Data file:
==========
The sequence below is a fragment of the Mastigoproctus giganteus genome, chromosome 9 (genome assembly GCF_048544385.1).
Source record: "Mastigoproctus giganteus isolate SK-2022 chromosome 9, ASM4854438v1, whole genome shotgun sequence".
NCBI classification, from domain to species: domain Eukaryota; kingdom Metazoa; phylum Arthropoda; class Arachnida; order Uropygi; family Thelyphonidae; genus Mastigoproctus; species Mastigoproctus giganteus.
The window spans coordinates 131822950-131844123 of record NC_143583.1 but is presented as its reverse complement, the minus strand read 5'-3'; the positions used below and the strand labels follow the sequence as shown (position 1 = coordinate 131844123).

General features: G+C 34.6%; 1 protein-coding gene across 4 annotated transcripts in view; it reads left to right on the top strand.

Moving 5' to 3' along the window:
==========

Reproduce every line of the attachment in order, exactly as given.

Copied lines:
The sequence below is a fragment of the Mastigoproctus giganteus genome, chromosome 9 (genome assembly GCF_048544385.1).
Source record: "Mastigoproctus giganteus isolate SK-2022 chromosome 9, ASM4854438v1, whole genome shotgun sequence".
NCBI classification, from domain to species: domain Eukaryota; kingdom Metazoa; phylum Arthropoda; class Arachnida; order Uropygi; family Thelyphonidae; genus Mastigoproctus; species Mastigoproctus giganteus.
The window spans coordinates 131822950-131844123 of record NC_143583.1 but is presented as its reverse complement, the minus strand read 5'-3'; the positions used below and the strand labels follow the sequence as shown (position 1 = coordinate 131844123).

General features: G+C 34.6%; 1 protein-coding gene across 4 annotated transcripts in view; it reads left to right on the top strand.

Moving 5' to 3' along the window: